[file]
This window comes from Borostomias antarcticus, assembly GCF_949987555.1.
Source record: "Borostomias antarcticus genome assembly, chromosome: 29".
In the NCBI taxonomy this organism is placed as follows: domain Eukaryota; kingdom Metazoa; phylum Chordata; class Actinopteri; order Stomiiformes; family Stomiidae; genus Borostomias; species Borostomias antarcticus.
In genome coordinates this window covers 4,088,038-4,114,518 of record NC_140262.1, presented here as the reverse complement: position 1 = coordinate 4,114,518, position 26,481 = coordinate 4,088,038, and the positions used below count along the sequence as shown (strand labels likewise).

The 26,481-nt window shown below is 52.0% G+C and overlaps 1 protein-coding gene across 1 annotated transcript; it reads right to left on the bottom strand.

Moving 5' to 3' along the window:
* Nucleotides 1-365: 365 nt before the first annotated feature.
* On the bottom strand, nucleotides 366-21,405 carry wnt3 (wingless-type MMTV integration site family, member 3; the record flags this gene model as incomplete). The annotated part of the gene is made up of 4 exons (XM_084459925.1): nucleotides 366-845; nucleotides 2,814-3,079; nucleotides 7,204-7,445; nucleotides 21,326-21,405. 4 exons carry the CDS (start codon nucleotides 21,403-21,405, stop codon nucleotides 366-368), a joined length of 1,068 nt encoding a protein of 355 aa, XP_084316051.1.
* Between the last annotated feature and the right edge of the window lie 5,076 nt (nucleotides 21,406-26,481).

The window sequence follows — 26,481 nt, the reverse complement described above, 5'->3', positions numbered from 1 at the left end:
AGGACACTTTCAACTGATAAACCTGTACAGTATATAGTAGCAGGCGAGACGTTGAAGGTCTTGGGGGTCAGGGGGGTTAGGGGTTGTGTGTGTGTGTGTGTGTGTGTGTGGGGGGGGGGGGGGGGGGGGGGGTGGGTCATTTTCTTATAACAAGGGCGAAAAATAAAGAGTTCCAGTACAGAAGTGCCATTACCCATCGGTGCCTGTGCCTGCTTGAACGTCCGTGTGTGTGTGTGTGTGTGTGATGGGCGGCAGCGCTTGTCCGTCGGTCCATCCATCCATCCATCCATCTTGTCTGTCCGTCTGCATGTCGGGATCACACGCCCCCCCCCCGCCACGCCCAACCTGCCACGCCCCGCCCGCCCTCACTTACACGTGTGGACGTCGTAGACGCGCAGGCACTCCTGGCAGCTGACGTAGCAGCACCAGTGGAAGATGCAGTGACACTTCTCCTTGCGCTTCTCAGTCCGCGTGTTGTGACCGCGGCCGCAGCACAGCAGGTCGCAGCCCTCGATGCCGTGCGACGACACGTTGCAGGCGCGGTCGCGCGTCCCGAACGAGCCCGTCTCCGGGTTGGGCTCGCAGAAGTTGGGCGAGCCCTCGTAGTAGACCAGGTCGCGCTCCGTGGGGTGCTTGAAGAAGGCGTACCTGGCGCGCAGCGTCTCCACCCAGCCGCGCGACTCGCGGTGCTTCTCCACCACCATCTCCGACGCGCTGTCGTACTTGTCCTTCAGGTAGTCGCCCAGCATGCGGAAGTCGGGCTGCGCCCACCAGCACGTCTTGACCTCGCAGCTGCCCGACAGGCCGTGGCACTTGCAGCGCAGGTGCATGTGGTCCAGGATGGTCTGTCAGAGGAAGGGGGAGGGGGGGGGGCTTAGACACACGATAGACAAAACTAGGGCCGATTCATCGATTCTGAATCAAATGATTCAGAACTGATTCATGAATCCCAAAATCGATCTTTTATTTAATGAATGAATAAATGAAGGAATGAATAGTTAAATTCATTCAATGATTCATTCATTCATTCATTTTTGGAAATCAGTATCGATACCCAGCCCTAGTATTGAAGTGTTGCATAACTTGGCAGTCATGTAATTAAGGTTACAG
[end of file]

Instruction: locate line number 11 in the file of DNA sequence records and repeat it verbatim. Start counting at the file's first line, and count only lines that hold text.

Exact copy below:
AGGACACTTTCAACTGATAAACCTGTACAGTATATAGTAGCAGGCGAGACGTTGAAGGTCTTGGGGGTCAGGGGGGTTAGGGGTTGTGTGTGTGTGTGTGTGTGTGTGTGGGGGGGGGGGGGGGGGGGGGGGTGGGTCATTTTCTTATAACAAGGGCGAAAAATAAAGAGTTCCAGTACAGAAGTGCCATTACCCATCGGTGCCTGTGCCTGCTTGAACGTCCGTGTGTGTGTGTGTGTGTGTGATGGGCGGCAGCGCTTGTCCGTCGGTCCATCCATCCATCCATCCATCTTGTCTGTCCGTCTGCATGTCGGGATCACACGCCCCCCCCCCGCCACGCCCAACCTGCCACGCCCCGCCCGCCCTCACTTACACGTGTGGACGTCGTAGACGCGCAGGCACTCCTGGCAGCTGACGTAGCAGCACCAGTGGAAGATGCAGTGACACTTCTCCTTGCGCTTCTCAGTCCGCGTGTTGTGACCGCGGCCGCAGCACAGCAGGTCGCAGCCCTCGATGCCGTGCGACGACACGTTGCAGGCGCGGTCGCGCGTCCCGAACGAGCCCGTCTCCGGGTTGGGCTCGCAGAAGTTGGGCGAGCCCTCGTAGTAGACCAGGTCGCGCTCCGTGGGGTGCTTGAAGAAGGCGTACCTGGCGCGCAGCGTCTCCACCCAGCCGCGCGACTCGCGGTGCTTCTCCACCACCATCTCCGACGCGCTGTCGTACTTGTCCTTCAGGTAGTCGCCCAGCATGCGGAAGTCGGGCTGCGCCCACCAGCACGTCTTGACCTCGCAGCTGCCCGACAGGCCGTGGCACTTGCAGCGCAGGTGCATGTGGTCCAGGATGGTCTGTCAGAGGAAGGGGGAGGGGGGGGGGCTTAGACACACGATAGACAAAACTAGGGCCGATTCATCGATTCTGAATCAAATGATTCAGAACTGATTCATGAATCCCAAAATCGATCTTTTATTTAATGAATGAATAAATGAAGGAATGAATAGTTAAATTCATTCAATGATTCATTCATTCATTCATTTTTGGAAATCAGTATCGATACCCAGCCCTAGTATTGAAGTGTTGCATAACTTGGCAGTCATGTAATTAAGGTTACAG